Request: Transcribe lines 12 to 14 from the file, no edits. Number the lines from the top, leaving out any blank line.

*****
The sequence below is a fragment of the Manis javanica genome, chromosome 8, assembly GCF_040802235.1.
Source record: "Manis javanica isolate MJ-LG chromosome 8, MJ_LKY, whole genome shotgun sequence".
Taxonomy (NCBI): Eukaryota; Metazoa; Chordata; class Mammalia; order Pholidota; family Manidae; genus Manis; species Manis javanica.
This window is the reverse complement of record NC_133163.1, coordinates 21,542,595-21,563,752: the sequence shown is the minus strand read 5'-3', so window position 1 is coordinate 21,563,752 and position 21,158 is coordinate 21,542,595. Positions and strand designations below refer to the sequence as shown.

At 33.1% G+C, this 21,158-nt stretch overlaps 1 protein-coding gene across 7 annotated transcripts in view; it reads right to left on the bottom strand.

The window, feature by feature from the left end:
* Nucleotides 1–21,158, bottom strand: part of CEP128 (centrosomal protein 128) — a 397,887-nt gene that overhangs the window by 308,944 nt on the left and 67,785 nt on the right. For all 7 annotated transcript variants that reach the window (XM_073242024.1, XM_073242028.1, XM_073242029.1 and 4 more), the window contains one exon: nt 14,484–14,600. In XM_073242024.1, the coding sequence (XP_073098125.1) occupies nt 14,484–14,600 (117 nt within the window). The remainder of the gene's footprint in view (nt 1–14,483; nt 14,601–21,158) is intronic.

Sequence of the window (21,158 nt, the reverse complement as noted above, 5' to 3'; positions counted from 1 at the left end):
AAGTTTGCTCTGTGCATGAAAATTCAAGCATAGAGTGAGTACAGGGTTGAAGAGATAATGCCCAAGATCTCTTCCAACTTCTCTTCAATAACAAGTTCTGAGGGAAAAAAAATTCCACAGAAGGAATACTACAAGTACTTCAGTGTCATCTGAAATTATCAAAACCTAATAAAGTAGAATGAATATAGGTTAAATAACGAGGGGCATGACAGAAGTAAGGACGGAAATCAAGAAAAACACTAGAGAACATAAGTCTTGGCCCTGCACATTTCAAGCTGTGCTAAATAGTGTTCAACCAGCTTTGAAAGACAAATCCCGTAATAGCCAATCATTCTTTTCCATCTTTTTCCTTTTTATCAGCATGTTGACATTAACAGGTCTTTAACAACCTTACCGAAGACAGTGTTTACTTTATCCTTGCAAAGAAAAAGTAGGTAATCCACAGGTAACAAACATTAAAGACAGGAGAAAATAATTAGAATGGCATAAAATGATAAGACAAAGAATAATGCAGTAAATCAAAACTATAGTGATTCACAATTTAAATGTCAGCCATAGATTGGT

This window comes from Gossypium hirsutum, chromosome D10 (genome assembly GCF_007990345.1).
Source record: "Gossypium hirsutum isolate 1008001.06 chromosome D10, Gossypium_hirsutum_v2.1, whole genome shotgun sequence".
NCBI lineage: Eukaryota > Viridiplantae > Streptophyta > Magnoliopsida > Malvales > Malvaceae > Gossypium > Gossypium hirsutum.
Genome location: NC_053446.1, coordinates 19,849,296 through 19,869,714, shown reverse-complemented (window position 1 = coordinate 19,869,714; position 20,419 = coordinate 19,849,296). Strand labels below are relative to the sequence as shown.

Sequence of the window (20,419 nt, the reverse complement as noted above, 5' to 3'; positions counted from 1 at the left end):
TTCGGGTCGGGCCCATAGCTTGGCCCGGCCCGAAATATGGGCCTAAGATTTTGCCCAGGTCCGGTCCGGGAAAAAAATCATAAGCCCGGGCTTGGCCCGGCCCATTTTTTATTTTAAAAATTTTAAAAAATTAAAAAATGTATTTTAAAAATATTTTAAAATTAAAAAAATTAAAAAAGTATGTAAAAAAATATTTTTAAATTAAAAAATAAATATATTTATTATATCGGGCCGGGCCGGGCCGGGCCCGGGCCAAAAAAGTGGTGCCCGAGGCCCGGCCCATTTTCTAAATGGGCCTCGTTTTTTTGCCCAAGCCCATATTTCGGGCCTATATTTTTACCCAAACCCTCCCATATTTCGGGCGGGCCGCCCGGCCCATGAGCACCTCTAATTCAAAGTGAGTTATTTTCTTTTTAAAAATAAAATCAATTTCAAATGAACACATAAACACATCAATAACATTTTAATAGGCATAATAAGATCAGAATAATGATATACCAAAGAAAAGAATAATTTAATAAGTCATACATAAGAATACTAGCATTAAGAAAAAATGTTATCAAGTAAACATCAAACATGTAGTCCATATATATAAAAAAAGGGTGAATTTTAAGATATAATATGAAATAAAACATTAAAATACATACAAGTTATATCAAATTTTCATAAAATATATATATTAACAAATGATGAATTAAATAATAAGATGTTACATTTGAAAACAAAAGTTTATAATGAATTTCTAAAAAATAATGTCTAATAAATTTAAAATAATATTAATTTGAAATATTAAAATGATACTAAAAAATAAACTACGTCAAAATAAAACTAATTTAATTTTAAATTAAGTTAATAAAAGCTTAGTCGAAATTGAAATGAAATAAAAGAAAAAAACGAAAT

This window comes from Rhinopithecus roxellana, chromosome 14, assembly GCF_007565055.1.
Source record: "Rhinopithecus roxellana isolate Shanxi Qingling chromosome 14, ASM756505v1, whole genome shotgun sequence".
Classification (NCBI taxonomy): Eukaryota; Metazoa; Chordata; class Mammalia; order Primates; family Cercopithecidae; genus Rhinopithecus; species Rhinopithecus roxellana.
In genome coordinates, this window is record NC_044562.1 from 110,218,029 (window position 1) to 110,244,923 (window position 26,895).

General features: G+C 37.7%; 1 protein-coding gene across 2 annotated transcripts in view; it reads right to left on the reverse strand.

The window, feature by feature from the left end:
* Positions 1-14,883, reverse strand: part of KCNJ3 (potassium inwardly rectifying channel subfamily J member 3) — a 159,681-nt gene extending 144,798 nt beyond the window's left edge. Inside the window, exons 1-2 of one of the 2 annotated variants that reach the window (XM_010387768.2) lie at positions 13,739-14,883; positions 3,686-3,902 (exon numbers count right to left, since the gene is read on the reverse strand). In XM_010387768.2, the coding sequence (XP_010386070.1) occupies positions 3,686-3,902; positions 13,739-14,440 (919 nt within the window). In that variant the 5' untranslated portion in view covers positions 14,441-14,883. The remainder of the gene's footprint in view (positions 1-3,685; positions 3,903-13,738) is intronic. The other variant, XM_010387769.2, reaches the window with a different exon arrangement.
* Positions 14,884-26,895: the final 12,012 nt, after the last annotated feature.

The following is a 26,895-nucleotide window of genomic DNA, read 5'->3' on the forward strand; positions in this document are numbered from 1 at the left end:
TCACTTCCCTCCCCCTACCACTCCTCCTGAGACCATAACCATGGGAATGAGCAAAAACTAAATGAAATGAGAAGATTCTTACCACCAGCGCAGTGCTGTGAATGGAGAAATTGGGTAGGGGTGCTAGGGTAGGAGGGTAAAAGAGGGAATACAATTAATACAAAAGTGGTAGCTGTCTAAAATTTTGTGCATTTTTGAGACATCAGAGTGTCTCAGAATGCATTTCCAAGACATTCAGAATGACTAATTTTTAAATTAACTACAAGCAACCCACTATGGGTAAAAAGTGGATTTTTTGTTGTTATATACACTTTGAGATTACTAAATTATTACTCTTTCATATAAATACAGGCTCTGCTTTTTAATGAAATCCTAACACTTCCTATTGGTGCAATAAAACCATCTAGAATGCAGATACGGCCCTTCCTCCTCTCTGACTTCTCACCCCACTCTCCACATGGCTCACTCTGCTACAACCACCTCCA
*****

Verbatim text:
NCBI lineage: Eukaryota > Viridiplantae > Streptophyta > Magnoliopsida > Malvales > Malvaceae > Gossypium > Gossypium hirsutum.
Genome location: NC_053446.1, coordinates 19,849,296 through 19,869,714, shown reverse-complemented (window position 1 = coordinate 19,869,714; position 20,419 = coordinate 19,849,296). Strand labels below are relative to the sequence as shown.

Sequence of the window (20,419 nt, the reverse complement as noted above, 5' to 3'; positions counted from 1 at the left end):